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Capital Gains Taxation in the United States: Realizations, Revenue, and Rhetoric


IN 1985, individuals filing U.S. tax returns reported $166.4 billion of long-term capital gains in excess of short-term capital losses. The following year Congress enacted a significant increase in capital gains taxes effective in 1987, and capital gains realizations for 1986 nearly doubled, to $324.8 billion.2 That investors' expectations of tax changes would alter their realization practices markedly comes as no surprise. How changing rates would affect tax revenues and realizations in the longer run is not as obvious.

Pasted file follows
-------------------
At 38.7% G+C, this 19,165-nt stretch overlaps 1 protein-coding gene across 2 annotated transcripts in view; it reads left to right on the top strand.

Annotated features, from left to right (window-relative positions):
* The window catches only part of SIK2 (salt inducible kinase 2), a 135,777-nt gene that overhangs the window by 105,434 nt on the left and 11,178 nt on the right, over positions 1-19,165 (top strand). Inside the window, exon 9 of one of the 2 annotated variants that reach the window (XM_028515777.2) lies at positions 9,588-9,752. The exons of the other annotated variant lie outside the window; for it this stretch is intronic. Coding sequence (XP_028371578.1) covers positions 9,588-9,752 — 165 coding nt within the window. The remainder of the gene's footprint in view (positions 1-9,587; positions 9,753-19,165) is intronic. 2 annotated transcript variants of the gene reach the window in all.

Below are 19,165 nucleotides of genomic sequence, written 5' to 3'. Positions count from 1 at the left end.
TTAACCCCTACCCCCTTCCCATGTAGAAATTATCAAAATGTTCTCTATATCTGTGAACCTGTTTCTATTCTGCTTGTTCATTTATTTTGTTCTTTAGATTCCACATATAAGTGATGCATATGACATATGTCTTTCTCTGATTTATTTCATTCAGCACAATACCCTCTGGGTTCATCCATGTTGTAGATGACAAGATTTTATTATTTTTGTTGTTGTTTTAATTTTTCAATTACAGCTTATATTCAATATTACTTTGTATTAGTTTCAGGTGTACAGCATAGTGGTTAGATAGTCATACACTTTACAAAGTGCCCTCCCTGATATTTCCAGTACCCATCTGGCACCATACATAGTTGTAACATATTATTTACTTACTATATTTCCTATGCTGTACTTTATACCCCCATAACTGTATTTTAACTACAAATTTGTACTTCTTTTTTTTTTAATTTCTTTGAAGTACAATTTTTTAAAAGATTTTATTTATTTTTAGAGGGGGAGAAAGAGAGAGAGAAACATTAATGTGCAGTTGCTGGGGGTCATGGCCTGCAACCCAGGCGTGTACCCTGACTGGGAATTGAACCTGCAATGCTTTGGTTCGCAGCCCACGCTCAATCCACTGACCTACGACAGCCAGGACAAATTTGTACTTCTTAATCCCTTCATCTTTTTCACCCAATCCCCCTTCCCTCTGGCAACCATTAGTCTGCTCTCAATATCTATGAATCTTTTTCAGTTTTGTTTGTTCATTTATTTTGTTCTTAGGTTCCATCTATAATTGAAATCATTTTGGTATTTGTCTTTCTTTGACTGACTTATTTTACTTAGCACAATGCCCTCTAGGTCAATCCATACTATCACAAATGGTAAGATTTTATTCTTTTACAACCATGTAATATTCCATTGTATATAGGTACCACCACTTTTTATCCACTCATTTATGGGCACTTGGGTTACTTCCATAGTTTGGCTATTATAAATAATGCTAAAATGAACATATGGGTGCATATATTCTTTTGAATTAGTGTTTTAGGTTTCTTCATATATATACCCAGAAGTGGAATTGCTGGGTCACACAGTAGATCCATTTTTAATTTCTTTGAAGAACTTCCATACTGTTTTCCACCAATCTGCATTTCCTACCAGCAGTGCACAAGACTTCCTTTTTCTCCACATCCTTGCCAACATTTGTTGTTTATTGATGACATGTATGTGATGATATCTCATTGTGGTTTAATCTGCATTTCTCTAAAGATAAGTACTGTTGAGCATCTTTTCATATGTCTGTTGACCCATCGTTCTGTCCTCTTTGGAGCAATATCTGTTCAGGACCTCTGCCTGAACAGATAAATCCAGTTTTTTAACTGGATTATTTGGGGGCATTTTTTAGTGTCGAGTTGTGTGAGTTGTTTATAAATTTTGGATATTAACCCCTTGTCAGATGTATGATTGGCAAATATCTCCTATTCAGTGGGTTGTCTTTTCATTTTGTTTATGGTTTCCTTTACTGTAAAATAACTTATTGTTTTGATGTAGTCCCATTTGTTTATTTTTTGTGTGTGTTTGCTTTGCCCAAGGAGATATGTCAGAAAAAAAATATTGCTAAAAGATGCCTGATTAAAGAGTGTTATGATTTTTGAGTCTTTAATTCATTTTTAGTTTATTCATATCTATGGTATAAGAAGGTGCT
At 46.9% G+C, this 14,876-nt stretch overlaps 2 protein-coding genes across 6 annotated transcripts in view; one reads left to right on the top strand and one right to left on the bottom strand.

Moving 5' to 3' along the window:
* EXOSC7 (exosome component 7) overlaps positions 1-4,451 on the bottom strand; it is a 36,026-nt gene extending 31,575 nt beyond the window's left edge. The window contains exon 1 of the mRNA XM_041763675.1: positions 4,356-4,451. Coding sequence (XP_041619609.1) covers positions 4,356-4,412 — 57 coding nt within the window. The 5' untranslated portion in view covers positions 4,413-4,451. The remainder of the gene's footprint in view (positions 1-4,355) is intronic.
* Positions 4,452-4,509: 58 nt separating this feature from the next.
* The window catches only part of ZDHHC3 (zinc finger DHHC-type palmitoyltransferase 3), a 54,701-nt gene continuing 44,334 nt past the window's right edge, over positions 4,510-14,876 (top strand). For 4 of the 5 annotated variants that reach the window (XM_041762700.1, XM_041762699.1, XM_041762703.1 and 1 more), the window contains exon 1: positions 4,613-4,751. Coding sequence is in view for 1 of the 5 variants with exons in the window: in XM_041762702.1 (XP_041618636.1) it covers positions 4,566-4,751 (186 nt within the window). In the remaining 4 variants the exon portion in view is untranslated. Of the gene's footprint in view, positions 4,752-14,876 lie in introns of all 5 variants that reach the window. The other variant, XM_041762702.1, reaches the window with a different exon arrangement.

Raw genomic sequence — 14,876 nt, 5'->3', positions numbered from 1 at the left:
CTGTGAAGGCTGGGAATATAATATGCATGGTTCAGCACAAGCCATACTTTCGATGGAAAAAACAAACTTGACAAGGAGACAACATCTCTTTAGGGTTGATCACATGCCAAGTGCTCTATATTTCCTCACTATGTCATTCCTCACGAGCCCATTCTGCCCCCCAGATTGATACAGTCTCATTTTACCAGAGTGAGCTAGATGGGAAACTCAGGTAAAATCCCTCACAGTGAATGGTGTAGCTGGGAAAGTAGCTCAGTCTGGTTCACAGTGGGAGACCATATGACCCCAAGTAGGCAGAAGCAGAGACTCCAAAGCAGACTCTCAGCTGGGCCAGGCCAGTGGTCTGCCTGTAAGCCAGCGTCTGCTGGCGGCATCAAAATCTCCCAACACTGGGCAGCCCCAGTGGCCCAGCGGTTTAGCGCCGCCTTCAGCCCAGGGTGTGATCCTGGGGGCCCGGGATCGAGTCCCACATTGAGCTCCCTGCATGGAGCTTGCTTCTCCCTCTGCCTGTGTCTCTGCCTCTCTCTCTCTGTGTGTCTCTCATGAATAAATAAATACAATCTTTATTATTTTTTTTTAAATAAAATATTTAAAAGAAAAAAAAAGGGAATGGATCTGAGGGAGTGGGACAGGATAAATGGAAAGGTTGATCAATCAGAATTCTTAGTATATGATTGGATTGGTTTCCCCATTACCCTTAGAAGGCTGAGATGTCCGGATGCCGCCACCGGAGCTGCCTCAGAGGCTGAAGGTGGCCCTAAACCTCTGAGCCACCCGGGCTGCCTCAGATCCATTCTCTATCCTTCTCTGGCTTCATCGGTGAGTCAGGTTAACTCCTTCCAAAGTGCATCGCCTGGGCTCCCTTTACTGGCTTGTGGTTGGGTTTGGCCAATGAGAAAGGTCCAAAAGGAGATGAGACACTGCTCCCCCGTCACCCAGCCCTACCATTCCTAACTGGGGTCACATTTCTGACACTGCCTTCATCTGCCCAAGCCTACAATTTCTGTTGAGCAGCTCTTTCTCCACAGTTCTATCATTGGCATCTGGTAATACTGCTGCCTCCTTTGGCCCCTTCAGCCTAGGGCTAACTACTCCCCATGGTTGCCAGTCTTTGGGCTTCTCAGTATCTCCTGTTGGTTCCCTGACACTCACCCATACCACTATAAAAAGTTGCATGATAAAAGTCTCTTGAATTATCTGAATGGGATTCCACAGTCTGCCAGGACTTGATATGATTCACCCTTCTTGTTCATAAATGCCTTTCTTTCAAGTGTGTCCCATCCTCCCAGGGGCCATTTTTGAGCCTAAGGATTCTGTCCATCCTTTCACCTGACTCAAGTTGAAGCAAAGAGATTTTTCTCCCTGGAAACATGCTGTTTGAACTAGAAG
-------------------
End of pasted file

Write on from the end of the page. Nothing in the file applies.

Alan J. Auerbach

Robert D. Burch Professor of Economics and Law - Economics Department, UC-Berkeley

Director - Robert D. Burch Center for Tax Policy and Public Finance


James Poterba

President - National Bureau of Economic Research (NBER)

Mitsui Professor of Economics - MIT

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